EPA proposes no discharge zone designation for Florida Keys National Marine Sanctuary
The U.S. Environmental Protection Agency announced today that it has proposed to designate waters of the State of Florida within the boundaries of the Florida Keys National Marine Sanctuary as a no discharge zone.
July 20, 2001 — The U.S. Environmental Protection Agency announced today that it has proposed to designate waters of the State of Florida within the boundaries of the Florida Keys National Marine Sanctuary as a no discharge zone.
A no-discharge zone designation would prohibit the discharge of sewage, whether treated or not, from a vessel into state waters of the marine sanctuary.
This action was taken in response to requests from Monroe County, Florida Board of County Commissioners and the Governor of Florida.
The National Oceanic and Atmospheric Administration (NOAA) is pursuing the designation of a no discharge zone for all federal waters within the sanctuary.
"We seek to better protect and preserve the unique natural resources of the Florida Keys National Marine Sanctuary, consistent with the wishes of the county, state, and our federal partners," said EPA Administrator Christie Whitman. "These marine environments support rich biological communities possessing extensive conservation, recreational, commercial, ecological, educational, and aesthetic values."
"I am very pleased that EPA is moving forward in this important initiative," said Florida Governor Jeb Bush. "This designation will prohibit the discharge of sewage from any vessel into the state waters of the Florida Keys National Marine Sanctuary. We look forward to a continued partnership with the federal government and the local community to ensure that this unique tropical marine ecosystem and coral reef is available for generations to come."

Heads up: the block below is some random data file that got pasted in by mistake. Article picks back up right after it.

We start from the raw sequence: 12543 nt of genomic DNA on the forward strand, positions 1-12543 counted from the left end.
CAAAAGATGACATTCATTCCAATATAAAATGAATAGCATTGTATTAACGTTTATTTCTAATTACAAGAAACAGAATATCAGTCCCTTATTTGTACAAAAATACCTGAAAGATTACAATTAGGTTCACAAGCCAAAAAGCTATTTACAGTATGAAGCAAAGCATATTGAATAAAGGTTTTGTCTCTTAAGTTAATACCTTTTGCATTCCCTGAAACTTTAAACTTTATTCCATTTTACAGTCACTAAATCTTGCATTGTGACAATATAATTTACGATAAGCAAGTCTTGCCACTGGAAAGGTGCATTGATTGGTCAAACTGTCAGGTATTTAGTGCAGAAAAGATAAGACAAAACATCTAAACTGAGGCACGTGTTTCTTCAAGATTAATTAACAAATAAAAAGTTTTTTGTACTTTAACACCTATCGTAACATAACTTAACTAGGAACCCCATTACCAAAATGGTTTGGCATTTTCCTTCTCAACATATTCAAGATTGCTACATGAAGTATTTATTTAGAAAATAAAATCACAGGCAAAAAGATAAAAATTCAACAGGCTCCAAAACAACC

The marine ecosystem of the sanctuary is dependent upon clear water with low nutrients. For this reason, the waters surrounding the Florida Keys of Monroe County, Florida have been designated as Outstanding Florida Waters. The Florida Keys are a national treasure of international acclaim that contain unique environments and possess high value to humans when properly conserved. Adjacent to the Florida Keys land mass are spectacular, unique, nationally significant marine environments, including seagrass meadows, mangrove islands, and extensive living coral reefs. The third largest coral barrier reef in the world lies just off the Atlantic side of the Keys and is a popular recreation attraction. These marine environments are the maritime equivalent of tropical rain forests in that they support high levels of biological diversity, are fragile, and easily susceptible to damage from human activities.
The economy of the Florida Keys is based in large part on tourism and fisheries that are directly tied to the ecological resources and quality of the waters surrounding the Florida Keys.
The public is invited to comment on the proposed no discharge zone when it is published in the Federal Register within the next two weeks. The comment period will extend for 30 days from the date of publication. The comments will be reviewed by EPA's Region 4 (Atlanta) and a final Federal Register notice addressing all comments and announcing a final decision will then be issued.